Compound Assignment Operator in C++

Compound Assignment Operator in C++ with Examples

In this article, I am going to discuss Compound Assignment Operator in C++ with Examples. Please read our previous article where we discussed Programming Exercises in C++. We have already created a few simple programs using formulas and expressions where we used use arithmetic operators. We have a lot of other operators to learn so slowly we’ll be learning about them. Now, we will learn about compound assignment operators.

Compound Assignment Operator in C++

Compound Assignment is there not only for arithmetic operators but it is there for other operators also. However, we will discuss compound assignment arithmetic operators later whenever we discuss those operators at that time, I will discuss the compound operators also.

These are related to arithmetic as well as other operators also. So let us understand what these are and when they are useful. We have listed the compound assignment operators:

Compound Assignment Operator in C++ with Examples

You can see that the operators coming before the assignment. Usually, the expression or all the operators will be after the assignment but here it is coming before the assignment.

When it is useful?

When it is useful let us see. For that I have taken one example here,

int x = 3, y = 15, z = 21;

int sum = 3;

We have some variables x, y, and the sum which are having some values. Now the first thing is we want to perform the addition between sum and a and store the result in sum itself. So let us see how we can do that.

We can write it as sum = sum + a;

This statement means we add sum and a, and store the result in sum. Now the sum becomes 6. These types of statements are commonly used in programming. Now we will see the same statement can be written using the Compound Assignment Operator. Let us see this.

sum = sum + a;

In the above expression, the sum is used on the right-hand side of the assignment as well as the left-hand side of the assignment. So, the same thing can be written as

sum += a;

So instead of writing sum 2 times, we can write it as above. Now, this is easily readable. For a beginner, it is not readable but when you are writing C++ programming you get used to it. Writing the above statement by using a compound assignment operator is faster than the previous method. Internally compiler will make it faster. So, this statement is faster.

Compound Assignment Operator Example:

Now we take another example:
int x = 3, y = 4, z = 2;
int p = 1;

In some program we have to perform many operations on a single variable, so at that time we can use compound assignment.
p *= x; — (i)
p *= y; — (ii)
p -= x + y + z; — (iii)

Here In the 1st statement, we are performing multiplication between p and x and then store the result in p itself. Here value of p will 1 * 3 = 3. When we execute the first statement, the value of p will 3.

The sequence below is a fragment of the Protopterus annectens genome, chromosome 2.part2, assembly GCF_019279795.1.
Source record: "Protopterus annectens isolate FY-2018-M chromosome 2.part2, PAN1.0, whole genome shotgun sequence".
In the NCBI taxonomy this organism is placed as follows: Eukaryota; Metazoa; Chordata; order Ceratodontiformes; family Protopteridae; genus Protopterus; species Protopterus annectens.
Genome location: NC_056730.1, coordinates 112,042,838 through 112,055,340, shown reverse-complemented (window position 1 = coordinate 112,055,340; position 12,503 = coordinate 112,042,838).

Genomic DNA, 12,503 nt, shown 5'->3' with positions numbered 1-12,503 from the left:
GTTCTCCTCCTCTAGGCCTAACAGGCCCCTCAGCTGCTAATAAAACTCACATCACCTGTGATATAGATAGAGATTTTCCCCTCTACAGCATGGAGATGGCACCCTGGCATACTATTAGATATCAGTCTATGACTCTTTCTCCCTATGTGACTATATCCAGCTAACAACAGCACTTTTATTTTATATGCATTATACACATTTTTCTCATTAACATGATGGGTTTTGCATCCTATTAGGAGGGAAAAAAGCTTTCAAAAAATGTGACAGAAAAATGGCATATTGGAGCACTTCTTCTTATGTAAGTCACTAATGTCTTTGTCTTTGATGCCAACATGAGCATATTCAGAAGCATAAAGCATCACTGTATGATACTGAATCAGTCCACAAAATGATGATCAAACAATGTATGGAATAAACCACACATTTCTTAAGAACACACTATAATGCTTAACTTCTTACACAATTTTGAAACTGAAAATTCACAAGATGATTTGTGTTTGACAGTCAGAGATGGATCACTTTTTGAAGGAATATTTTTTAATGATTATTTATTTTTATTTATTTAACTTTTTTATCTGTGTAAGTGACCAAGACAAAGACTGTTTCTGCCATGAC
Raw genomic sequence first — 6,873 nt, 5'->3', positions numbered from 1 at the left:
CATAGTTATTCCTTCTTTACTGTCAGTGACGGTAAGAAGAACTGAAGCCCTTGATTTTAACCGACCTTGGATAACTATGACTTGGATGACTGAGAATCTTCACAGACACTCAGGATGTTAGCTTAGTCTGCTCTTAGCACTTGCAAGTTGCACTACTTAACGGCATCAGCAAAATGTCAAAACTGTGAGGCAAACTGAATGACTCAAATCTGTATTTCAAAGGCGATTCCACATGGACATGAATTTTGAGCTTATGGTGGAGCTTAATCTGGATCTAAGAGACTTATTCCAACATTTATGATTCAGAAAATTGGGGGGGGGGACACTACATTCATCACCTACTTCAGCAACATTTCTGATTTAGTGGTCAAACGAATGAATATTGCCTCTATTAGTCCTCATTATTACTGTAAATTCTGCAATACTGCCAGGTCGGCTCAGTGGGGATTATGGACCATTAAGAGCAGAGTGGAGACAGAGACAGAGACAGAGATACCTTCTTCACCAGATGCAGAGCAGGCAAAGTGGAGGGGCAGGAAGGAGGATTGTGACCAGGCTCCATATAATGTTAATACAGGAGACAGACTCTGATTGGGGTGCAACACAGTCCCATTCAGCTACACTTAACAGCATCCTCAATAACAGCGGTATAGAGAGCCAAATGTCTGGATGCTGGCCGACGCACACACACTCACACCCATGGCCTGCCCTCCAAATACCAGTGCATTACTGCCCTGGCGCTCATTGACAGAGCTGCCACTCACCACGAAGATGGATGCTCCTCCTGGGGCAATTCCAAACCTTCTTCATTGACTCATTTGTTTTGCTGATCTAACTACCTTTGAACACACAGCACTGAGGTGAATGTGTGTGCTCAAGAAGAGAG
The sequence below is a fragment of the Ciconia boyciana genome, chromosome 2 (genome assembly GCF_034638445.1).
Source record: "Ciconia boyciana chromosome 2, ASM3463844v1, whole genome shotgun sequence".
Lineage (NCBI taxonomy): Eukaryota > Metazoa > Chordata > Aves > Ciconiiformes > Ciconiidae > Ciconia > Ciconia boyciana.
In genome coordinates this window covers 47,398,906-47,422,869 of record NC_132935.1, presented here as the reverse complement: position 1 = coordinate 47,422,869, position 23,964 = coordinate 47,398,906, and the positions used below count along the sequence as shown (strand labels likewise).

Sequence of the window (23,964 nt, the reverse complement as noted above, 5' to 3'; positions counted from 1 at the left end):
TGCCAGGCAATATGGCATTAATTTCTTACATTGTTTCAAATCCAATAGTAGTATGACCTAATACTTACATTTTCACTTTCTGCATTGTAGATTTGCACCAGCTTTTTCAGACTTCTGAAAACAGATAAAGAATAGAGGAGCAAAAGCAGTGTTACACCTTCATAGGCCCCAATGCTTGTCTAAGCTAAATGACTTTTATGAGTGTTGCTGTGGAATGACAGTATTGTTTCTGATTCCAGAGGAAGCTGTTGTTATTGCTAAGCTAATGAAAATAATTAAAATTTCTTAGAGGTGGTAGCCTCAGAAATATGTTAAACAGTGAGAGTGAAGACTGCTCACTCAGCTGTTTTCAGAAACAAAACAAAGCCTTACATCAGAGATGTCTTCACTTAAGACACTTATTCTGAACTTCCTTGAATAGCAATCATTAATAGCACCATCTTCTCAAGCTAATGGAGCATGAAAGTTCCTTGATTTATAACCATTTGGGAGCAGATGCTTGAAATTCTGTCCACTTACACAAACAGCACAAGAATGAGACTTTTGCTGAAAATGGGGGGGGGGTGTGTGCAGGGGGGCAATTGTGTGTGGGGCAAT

Now the 2nd statement, we are performing multiplication between p and y and store results in p. But here the value of p is 3 as evaluated from 1st statement. Now the value of p will be 3 * 4 = 12. So, at this point, the p value will be 12.

In the 3rd statement, we are performing subtraction between p and the result of the addition of x, y, and z. And store that in p. Here p = 12. So, at execution, it will be 12 – (3+4+2) = 3. Now p = 3

Here we modified ‘p’ with multiple values. So, in such situations, we use this type of operator. That is a compound assignment. It can be done for subtraction, multiplication, division, and all the other operators like bitwise operators. We will look at them in the coming articles. Let’s see the code part:

Compound Assignment Operator Code in C++ Language:
#include <iostream>
using namespace std;
int main ()
{
    int x = 3, y = 4, z = 2;
    int p = 1;

    p *= x;
    p *= y;
    p -= x + y + z;

    cout << "Value of p is: " << p;
    return 0;
}
Output:

Compound Assignment Operator Code in C++ Language

Why Compound Assignment Operator?

Compound assignment operator usually does the same thing that existing operators are doing but it gives more efficiency in compile time. To explain the compound assignment Operator let us take an example: I have a variable I want to repeat add another no to this variable. Currently, without a compound assignment operator, I am following this method. I am writing a pseudocode

int sum=0;
Sum=sum+5;
Sum=sum+8;
Sum=sum+11; //here every time you are adding sum with other values and storing back it in sum only.

This has a disadvantage.

The Variable sum is evaluated in each instruction, which consumes more compile-time hence inefficient. To overcome this problem and also to increase program readability compound assignment operators or shorthand operators come into the picture. Now the same pseudo-code can be written as

int sum=0;
Sum+=5;
Sum+=8;
Sum+=11;
Let’s see how efficient it is by comparing the compile time for both.

Without compound assignment operator

Without shorthand operator/compound assignment operator Compile-time is 4.119 seconds

Without shorthand operator/compound assignment operator

With compound assignment operator

With shorthand operator/compound assignment operator Compile-time is only 1.788 seconds.

With shorthand operator/compound assignment operator

Note: Assignment and Compound Assignment Operators have the least precedence when compare to other arithmetic operators.

In the next article, I am going to discuss Increment Decrement Operator in C++ with Examples. Here, in this article, I try to explain Compound Assignment Operator in C++ with Examples and I hope you enjoy this Compound Assignment Operator in C++ with Examples article.

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